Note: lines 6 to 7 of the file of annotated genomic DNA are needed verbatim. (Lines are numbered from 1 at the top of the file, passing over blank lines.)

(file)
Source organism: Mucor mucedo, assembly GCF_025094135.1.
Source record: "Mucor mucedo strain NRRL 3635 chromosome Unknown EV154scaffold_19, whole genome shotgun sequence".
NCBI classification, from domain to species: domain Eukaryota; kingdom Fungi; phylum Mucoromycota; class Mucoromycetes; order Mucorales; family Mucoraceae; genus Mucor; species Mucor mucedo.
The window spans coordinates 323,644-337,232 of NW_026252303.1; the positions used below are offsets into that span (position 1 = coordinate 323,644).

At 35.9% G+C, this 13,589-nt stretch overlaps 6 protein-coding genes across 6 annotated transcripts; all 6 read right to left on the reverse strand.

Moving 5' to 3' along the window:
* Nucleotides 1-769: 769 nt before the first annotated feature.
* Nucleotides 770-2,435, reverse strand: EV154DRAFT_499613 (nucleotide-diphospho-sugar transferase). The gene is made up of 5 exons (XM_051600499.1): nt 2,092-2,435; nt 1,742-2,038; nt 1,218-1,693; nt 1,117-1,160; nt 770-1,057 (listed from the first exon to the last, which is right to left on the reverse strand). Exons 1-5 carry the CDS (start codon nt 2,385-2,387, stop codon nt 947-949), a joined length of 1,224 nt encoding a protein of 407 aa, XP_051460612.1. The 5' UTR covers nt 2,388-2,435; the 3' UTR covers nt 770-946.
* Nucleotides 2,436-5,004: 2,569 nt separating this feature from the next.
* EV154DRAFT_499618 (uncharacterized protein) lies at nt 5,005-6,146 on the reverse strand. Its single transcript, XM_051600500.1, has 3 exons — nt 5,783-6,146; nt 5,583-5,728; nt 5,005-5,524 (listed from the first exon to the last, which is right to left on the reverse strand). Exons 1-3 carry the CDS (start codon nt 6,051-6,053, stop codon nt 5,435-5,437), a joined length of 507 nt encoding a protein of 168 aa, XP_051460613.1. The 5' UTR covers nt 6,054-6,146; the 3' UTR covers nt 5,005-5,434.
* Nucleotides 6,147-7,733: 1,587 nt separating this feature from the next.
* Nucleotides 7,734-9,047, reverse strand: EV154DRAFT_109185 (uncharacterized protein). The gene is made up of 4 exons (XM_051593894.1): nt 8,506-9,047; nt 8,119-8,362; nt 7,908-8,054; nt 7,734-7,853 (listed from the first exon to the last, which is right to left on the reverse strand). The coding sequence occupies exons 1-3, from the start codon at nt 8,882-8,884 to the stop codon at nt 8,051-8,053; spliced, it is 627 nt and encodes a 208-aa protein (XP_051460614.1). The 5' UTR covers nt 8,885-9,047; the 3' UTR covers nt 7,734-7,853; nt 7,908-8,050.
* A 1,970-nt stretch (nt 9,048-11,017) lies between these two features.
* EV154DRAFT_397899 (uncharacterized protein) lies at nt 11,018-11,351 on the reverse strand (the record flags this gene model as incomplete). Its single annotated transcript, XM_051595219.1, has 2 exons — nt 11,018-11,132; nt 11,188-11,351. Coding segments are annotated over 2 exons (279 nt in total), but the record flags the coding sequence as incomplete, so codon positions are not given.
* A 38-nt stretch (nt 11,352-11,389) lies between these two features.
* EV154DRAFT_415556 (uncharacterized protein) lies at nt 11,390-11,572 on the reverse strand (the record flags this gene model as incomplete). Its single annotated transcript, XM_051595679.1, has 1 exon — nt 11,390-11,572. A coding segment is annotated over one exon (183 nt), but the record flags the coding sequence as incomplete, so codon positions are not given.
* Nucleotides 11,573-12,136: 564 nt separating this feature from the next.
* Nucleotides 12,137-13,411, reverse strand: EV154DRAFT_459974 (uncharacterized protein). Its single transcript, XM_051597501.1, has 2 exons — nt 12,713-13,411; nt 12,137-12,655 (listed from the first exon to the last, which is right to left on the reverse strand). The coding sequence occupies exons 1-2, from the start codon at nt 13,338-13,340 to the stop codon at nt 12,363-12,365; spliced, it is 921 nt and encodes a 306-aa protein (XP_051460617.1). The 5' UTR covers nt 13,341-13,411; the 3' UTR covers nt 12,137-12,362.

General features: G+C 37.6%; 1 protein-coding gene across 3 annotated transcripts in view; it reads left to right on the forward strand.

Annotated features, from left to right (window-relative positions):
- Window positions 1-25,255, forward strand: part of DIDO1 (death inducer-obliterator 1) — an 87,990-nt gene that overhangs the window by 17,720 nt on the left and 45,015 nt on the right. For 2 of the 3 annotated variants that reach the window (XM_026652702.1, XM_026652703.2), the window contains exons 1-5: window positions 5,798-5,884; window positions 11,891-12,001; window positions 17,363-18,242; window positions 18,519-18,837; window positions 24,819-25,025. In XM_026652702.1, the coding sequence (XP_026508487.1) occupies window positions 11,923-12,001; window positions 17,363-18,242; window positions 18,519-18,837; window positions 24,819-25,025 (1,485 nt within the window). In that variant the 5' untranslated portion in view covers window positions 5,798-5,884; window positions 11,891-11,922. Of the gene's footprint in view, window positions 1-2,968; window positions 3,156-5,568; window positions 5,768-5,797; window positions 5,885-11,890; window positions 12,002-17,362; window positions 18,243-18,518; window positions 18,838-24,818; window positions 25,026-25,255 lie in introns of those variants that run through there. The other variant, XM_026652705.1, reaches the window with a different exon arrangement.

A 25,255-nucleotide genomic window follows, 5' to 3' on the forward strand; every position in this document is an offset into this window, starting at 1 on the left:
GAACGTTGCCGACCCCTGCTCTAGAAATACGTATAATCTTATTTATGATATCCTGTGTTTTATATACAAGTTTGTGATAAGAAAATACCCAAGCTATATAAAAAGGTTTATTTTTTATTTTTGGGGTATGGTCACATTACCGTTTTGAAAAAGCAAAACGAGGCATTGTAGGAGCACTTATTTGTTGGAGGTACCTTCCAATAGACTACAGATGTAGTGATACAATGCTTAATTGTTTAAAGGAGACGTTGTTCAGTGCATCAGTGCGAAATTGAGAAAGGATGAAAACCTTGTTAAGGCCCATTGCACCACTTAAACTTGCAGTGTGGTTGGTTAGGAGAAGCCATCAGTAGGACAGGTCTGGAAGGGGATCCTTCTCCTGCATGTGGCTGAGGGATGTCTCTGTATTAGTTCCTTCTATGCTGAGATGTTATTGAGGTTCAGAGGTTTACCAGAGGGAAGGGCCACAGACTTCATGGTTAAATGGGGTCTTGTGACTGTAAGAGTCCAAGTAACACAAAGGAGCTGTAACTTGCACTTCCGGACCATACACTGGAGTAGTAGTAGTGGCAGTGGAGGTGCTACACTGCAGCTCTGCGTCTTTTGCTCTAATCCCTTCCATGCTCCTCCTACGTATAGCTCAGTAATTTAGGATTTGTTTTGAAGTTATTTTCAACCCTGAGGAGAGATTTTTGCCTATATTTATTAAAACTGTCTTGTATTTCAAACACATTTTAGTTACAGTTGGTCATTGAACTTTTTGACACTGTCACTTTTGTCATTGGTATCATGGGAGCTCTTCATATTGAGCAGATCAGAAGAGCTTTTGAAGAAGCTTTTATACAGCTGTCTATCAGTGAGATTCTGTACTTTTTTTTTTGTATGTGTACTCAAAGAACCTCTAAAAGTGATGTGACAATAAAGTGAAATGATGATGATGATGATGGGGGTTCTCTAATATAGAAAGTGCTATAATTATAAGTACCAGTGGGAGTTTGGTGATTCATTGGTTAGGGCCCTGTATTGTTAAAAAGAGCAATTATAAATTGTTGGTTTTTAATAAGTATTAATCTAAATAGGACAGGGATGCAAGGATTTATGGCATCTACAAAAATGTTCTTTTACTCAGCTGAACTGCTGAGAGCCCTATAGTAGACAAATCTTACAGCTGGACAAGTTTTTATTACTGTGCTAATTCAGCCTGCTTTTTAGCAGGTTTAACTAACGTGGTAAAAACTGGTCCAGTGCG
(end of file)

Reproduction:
Moving 5' to 3' along the window:
* Nucleotides 1-769: 769 nt before the first annotated feature.